The XC90 does a great job of hiding its age, in a segment where spectacular new models are permanently being churned out.Bearing in mind it came out in 2014, the XC90 still holds up its head as a sophisticated and resolved luxury SUV that can stage a good fight to the more mainstream luxury players. It is certainly worth consideration, but it is a bit tardy now. It is still a goodie, though. Volvo came up with the R-Design within the XC range.
It is a sporty design. It has a two-litre diesel engine with a slight bump in power and torque of 173kW/480Nm to 177kW/500Nm. That might not be enough for diesel heads looking for oomph from the R-Design.
The R Design comes with a bigger 12,3-inch infotainment display, 20-inch alloy wheels, leather steering wheel and gear shifter, nappa leather seats, and lots of R-Design details inside and out.
There is some additional safety gear in this specification, as well: blind-spot monitoring, rear cross-traffic alert, and rear autonomous emergency braking.
The engine in question here is a 2.0-litre, twin-turbocharged four-cylinder diesel that makes 177kW and 500Nm running through an eight-speed automatic gearbox to all four wheels. Official fuel use is listed at 5,9L/100km. It is a small engine pushing a fairly large vehicle so consumption is on the high side.
On the plus side, that small motor combines well with the eight-speed gearbox for daily driving duties.Power delivery is sometimes less than smooth as the gearbox picks a ratio to deliver the go-forward you are looking for. It is a rare occurrence, however. The D5 driveline gives the XC90 an all-important air of refinement, with enough poke for most situations.
If diesel is not your thing, you can opt for a turbocharged and supercharged two-litre petrol T6 R-Design motor, which is good for 246kW/440Nm.
The interior is one that grows on you in the long term. There are plenty of quality touches and finishes around the place, and the general ambience of simplicity works in terms of practicality and aesthetic. There is plenty of refinement on offer in the cabin. R-Design specification gives you flash bucket seats that look racy, but are supportive and comfortable. The simple overall design works well, and is nicely finished off with some quality touch points.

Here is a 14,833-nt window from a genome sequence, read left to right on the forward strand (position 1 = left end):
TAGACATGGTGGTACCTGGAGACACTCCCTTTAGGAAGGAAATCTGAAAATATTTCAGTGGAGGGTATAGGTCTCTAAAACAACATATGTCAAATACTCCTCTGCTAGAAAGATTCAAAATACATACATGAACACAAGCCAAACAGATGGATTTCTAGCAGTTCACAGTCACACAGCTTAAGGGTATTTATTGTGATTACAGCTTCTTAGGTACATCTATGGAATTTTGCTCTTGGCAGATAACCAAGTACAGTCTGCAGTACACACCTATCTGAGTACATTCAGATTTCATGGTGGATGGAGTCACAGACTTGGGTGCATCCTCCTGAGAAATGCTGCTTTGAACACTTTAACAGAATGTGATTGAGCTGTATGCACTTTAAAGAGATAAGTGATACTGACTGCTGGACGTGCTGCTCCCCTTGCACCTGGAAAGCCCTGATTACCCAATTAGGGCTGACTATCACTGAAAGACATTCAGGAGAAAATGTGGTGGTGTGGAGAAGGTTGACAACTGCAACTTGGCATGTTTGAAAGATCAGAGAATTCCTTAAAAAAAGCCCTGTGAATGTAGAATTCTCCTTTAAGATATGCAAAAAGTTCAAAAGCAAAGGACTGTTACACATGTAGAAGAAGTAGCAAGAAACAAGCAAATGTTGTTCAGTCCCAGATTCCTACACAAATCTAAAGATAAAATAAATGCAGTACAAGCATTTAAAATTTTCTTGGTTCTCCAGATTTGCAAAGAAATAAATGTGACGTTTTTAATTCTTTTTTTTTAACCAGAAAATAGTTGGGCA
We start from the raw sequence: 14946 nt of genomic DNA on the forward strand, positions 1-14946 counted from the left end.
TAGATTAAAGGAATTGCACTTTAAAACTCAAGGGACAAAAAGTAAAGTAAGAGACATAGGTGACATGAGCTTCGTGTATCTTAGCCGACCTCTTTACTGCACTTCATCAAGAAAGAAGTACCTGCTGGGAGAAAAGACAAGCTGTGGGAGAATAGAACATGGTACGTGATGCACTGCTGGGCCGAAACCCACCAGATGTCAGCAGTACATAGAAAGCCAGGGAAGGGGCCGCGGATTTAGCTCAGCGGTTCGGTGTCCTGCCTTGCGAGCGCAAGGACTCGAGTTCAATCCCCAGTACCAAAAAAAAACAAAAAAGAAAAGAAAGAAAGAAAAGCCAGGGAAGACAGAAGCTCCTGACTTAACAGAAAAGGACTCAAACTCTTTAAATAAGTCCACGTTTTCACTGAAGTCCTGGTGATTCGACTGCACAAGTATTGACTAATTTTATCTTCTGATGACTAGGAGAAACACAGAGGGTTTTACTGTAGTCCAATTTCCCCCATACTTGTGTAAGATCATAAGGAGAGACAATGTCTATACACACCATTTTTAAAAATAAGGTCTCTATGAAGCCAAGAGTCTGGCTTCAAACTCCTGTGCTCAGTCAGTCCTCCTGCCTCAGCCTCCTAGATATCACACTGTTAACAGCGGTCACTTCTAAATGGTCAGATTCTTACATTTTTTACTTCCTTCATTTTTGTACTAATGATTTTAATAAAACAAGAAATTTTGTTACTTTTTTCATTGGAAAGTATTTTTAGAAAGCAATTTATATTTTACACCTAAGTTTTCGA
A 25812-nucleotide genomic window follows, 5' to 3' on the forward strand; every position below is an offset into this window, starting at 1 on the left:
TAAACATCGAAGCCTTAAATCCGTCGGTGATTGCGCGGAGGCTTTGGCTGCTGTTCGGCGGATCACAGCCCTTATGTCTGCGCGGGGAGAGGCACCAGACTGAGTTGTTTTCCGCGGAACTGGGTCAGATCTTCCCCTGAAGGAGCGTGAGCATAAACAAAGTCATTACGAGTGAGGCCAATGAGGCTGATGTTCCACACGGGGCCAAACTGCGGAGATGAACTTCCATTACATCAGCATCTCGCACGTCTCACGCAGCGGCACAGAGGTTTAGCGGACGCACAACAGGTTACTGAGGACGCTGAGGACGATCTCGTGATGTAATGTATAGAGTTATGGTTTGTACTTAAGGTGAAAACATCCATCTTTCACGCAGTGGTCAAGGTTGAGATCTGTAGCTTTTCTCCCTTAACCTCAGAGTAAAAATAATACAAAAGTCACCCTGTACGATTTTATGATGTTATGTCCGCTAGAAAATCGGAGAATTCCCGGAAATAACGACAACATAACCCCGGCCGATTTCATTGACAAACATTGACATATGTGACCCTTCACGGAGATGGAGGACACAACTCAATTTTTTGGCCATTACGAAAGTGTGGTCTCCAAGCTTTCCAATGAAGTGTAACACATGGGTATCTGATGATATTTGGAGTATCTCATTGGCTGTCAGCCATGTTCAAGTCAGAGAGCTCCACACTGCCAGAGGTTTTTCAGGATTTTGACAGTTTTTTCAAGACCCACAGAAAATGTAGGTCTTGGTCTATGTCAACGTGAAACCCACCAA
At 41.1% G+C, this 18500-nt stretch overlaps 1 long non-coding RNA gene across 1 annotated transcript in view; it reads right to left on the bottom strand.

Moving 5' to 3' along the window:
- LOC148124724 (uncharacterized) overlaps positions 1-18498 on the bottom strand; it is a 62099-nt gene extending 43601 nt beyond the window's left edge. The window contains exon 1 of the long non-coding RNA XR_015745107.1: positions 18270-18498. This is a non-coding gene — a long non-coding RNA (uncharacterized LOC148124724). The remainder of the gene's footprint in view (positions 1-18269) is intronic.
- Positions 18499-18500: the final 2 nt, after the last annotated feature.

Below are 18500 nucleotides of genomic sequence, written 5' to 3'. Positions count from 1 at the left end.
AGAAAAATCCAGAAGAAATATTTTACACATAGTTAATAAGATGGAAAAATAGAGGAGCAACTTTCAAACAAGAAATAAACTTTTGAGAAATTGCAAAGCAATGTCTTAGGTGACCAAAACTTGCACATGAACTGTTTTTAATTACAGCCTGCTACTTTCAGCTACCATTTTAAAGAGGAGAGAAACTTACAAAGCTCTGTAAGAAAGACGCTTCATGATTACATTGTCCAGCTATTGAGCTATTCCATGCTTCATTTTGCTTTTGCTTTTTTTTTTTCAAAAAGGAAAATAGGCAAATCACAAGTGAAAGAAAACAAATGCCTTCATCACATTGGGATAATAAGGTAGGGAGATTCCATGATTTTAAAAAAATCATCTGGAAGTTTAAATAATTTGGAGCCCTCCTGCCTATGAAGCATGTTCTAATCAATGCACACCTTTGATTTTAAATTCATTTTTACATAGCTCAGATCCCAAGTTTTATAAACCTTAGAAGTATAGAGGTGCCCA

The infotainment display, measuring in at 12,3 inches’ worth of portrait goodness, has been a good companion over the long term. It is easy to get your bearings, despite having only one button. Swiping and prodding are responsive, and feel natural. The important boxes of digital radio, Android Auto, Apple CarPlay and native navigation are all ticked. One favourite element about this display is the crisp and detailed 360-degree camera system that it portrays.
The XC90 is certainly a big vehicle, but good visibility, light steering and this great camera system make it easy to navigate into and out of parks and other tight spots.
Which is a good thing, because those 22-inch wheels are going to hit the gutter well before any tyre does.And if you do not feel confident, there is also a self-parking function for reverse, parallel and perpendicular moves. Surely, it would be difficult to butcher a park in this car.
The display is also bolstered by a digital instrument binnacle, which has a variety of adjustable displays at the ready. It is functional and practical, along with adding that premium feel to the driving experience.
Looking and feeling good is one thing, but the fact that seven adults can fit in with relative comfort gives a nod to the available space of the XC90’s cabin. The least comfortable is probably the person in the middle of the second row, but once again it is equal to other SUVs and passable for short trips.
Since it has air suspension and 500Nm low in the rev range (1500–2500rpm), the Volvo will not particularly suffer from carrying between 550 and 600kg of human beings aboard. For a family SUV, this is an important point.
The Volvo plays to its traditional strength of safety well, with the full suite of active and passive safety technology accounted for. Like all modern Volvos, the XC90 has a well-tuned safety system. The semi-autonomous driving mode, Pilot Assist, is also impressive in its accuracy and ease of use.
Apart from the fuel economy not reaching the same frugal figures compared to competition, it is difficult to raise any stern finger against the XC90.